AMD’s Ryzen 5 7600X has climbed to the very top of the Userbench, ironic considering how the latter has been bashing the Zen family with childish and unprofessional comments. However, the impending release of the Zen 4 lineup has caught UB with its pants down. A leaked benchmark of the hex-core Raphael chip has cleared its way to the #1 spot on the “Effective Speed” ratings of the UB database. In layman’s terms, this test is simply an indication of a processor’s single or dual-core capabilities.
As AMD has primarily focused on IPC and core clocks with its upcoming processors, UB’s ranking criteria have come to bite it right where it hurts. This time around, Intel will have the advantage in multi-threaded workloads like content creation and simulations while AMD will lead in lightly threaded workloads such as gaming and multimedia. The inclusion of the E-cores has more than doubled the thread count offered by Intel’s consumer lineup over just two generations. While AMD’s Ryzen processors are still limited to 16 cores, the latter will be packing up to 24 cores with its soon-to-be-launched 13th Gen Raptor Lake family.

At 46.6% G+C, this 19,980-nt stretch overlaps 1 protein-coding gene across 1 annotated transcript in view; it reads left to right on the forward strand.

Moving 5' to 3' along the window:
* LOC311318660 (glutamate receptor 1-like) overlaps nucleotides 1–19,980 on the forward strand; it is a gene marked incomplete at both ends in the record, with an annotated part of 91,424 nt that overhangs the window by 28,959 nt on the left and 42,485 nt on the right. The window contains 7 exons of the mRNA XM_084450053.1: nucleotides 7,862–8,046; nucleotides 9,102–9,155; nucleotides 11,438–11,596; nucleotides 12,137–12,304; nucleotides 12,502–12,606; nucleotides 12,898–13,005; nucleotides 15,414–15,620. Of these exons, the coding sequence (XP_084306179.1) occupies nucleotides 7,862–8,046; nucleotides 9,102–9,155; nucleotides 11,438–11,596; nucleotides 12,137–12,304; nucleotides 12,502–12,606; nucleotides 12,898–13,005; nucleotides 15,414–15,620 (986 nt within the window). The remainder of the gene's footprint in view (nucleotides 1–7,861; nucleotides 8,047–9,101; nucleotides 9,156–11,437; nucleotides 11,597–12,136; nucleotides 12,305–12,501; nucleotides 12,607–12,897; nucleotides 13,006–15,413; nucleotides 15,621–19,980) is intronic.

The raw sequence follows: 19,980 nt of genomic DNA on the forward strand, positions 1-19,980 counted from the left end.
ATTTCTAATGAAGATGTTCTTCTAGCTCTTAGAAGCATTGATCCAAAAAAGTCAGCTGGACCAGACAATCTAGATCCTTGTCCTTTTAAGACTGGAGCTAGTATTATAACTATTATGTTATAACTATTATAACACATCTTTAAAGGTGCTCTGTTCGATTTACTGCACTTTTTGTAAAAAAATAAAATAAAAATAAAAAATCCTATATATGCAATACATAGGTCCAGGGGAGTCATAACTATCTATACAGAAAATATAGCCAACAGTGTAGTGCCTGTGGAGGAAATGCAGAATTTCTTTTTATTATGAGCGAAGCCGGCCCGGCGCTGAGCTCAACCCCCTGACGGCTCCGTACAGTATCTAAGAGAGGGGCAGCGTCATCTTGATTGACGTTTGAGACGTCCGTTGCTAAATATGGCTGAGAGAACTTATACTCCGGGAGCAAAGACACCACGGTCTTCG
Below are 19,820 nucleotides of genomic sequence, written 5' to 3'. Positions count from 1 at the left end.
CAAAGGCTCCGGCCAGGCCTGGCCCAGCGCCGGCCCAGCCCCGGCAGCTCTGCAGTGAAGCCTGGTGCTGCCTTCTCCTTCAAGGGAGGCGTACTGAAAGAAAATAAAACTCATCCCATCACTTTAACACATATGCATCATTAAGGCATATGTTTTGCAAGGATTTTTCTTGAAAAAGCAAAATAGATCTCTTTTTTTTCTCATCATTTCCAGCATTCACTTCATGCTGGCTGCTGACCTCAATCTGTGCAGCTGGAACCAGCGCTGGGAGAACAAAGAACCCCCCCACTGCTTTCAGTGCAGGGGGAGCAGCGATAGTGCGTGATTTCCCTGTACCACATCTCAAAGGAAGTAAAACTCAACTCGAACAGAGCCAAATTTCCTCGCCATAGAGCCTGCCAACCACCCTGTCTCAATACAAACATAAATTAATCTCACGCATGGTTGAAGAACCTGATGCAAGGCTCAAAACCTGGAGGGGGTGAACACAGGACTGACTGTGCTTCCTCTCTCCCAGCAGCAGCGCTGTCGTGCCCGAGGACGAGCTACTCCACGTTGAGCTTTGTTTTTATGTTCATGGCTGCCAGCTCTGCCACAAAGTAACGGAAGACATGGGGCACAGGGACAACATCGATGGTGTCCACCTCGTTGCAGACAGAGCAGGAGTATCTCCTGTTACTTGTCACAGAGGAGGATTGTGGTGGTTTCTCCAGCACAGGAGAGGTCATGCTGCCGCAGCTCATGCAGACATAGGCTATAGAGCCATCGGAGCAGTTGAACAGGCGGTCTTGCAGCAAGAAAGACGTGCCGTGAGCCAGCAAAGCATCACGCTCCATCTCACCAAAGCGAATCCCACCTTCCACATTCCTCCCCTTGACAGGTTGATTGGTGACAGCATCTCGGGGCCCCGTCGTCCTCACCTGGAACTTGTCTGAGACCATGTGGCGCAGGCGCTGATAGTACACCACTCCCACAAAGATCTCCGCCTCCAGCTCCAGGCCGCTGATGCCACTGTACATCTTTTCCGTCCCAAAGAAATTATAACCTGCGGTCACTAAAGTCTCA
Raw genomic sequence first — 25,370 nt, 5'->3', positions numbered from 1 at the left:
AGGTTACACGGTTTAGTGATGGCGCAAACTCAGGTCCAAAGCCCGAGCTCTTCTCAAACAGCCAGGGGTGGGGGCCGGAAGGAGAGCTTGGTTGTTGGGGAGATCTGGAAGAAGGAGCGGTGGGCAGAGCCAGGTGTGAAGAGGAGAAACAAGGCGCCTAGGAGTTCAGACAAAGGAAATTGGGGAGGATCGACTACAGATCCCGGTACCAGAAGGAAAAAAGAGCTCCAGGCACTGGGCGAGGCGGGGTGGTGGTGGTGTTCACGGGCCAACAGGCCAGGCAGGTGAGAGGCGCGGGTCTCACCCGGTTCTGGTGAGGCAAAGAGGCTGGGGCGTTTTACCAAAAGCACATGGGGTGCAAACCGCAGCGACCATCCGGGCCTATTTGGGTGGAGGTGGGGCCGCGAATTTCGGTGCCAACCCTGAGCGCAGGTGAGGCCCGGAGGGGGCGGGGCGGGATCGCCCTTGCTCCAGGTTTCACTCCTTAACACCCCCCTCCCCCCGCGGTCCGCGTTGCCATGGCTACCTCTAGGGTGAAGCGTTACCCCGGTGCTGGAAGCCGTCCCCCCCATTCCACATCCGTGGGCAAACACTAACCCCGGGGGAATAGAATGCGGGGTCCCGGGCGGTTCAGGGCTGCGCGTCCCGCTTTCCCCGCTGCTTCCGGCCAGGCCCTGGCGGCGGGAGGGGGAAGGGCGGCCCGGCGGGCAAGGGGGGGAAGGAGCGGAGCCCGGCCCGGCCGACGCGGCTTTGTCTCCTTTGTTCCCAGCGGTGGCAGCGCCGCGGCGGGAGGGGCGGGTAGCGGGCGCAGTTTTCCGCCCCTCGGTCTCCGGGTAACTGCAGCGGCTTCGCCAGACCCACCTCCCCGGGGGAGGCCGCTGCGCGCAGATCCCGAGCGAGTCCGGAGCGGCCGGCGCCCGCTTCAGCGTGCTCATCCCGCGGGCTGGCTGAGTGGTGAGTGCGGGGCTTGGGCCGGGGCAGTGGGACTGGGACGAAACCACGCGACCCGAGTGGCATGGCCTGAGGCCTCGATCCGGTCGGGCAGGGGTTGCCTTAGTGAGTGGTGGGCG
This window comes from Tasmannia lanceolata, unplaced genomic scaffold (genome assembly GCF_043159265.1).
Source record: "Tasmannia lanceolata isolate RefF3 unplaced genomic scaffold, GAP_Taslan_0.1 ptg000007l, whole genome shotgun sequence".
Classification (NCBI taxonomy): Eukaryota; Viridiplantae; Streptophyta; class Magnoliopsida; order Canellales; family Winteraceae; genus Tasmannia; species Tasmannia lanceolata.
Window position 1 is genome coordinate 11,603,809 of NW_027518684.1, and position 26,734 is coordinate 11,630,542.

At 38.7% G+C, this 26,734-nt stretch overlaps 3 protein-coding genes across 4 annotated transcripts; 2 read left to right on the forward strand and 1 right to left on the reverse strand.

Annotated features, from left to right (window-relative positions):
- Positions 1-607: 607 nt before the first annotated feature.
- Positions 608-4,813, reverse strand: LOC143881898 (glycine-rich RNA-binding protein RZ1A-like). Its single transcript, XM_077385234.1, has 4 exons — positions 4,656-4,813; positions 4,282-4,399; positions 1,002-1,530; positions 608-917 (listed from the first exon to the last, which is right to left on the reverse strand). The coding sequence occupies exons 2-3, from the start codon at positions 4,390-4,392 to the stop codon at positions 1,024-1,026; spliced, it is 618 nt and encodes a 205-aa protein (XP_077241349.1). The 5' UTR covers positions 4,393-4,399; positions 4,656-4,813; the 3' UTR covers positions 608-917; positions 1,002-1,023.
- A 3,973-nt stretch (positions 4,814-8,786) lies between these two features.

Going by UB’s own single-threaded benchmark, the Ryzen 7 7600X is 28% faster than the Core i5-12600K in the single-core, 11% faster in dual-core, 15% in quad-core, and 6% faster in the octa-core benchmark. The 7600X is a hex-core part while the 12600K is a ten-core chip (6P+4E), and this alone says a lot about how the dynamics in the CPU market have changed.